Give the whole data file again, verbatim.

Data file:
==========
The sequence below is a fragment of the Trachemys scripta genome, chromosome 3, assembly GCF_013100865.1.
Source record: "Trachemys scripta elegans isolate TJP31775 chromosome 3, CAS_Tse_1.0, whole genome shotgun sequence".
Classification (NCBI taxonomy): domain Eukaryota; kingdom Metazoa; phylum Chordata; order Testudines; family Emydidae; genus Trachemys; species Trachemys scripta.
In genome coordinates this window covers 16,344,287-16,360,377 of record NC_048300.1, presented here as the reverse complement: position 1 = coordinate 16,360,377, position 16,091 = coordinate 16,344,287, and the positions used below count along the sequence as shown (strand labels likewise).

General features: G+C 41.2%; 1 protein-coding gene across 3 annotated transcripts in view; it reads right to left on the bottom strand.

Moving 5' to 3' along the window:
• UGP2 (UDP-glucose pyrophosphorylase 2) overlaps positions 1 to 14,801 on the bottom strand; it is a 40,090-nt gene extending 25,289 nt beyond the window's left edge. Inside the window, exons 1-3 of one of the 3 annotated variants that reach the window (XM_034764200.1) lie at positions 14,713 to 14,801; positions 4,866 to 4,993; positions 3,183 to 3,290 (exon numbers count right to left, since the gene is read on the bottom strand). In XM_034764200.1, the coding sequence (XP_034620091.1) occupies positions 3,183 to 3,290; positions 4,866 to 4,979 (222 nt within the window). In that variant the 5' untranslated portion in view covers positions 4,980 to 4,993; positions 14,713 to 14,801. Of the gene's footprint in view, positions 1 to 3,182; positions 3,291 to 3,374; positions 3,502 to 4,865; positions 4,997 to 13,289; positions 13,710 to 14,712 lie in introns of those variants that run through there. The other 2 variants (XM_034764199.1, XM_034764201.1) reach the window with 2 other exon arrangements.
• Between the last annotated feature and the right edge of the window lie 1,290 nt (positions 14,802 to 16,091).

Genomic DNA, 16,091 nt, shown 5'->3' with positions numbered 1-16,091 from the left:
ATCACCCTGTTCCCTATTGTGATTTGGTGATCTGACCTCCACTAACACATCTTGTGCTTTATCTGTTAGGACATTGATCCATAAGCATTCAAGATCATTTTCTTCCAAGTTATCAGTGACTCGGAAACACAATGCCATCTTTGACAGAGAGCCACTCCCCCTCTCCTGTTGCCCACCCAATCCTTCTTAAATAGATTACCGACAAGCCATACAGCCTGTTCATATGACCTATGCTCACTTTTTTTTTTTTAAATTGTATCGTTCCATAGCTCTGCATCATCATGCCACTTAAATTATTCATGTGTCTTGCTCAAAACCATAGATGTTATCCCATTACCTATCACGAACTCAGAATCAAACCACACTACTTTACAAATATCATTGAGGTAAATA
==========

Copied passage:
The sequence below is a fragment of the Trachemys scripta genome, chromosome 3, assembly GCF_013100865.1.
Source record: "Trachemys scripta elegans isolate TJP31775 chromosome 3, CAS_Tse_1.0, whole genome shotgun sequence".
Classification (NCBI taxonomy): domain Eukaryota; kingdom Metazoa; phylum Chordata; order Testudines; family Emydidae; genus Trachemys; species Trachemys scripta.
In genome coordinates this window covers 16,344,287-16,360,377 of record NC_048300.1, presented here as the reverse complement: position 1 = coordinate 16,360,377, position 16,091 = coordinate 16,344,287, and the positions used below count along the sequence as shown (strand labels likewise).

General features: G+C 41.2%; 1 protein-coding gene across 3 annotated transcripts in view; it reads right to left on the bottom strand.

Moving 5' to 3' along the window:
• UGP2 (UDP-glucose pyrophosphorylase 2) overlaps positions 1 to 14,801 on the bottom strand; it is a 40,090-nt gene extending 25,289 nt beyond the window's left edge. Inside the window, exons 1-3 of one of the 3 annotated variants that reach the window (XM_034764200.1) lie at positions 14,713 to 14,801; positions 4,866 to 4,993; positions 3,183 to 3,290 (exon numbers count right to left, since the gene is read on the bottom strand). In XM_034764200.1, the coding sequence (XP_034620091.1) occupies positions 3,183 to 3,290; positions 4,866 to 4,979 (222 nt within the window). In that variant the 5' untranslated portion in view covers positions 4,980 to 4,993; positions 14,713 to 14,801. Of the gene's footprint in view, positions 1 to 3,182; positions 3,291 to 3,374; positions 3,502 to 4,865; positions 4,997 to 13,289; positions 13,710 to 14,712 lie in introns of those variants that run through there. The other 2 variants (XM_034764199.1, XM_034764201.1) reach the window with 2 other exon arrangements.
• Between the last annotated feature and the right edge of the window lie 1,290 nt (positions 14,802 to 16,091).

Genomic DNA, 16,091 nt, shown 5'->3' with positions numbered 1-16,091 from the left:
ATCACCCTGTTCCCTATTGTGATTTGGTGATCTGACCTCCACTAACACATCTTGTGCTTTATCTGTTAGGACATTGATCCATAAGCATTCAAGATCATTTTCTTCCAAGTTATCAGTGACTCGGAAACACAATGCCATCTTTGACAGAGAGCCACTCCCCCTCTCCTGTTGCCCACCCAATCCTTCTTAAATAGATTACCGACAAGCCATACAGCCTGTTCATATGACCTATGCTCACTTTTTTTTTTTTAAATTGTATCGTTCCATAGCTCTGCATCATCATGCCACTTAAATTATTCATGTGTCTTGCTCAAAACCATAGATGTTATCCCATTACCTATCACGAACTCAGAATCAAACCACACTACTTTACAAATATCATTGAGGTAAATA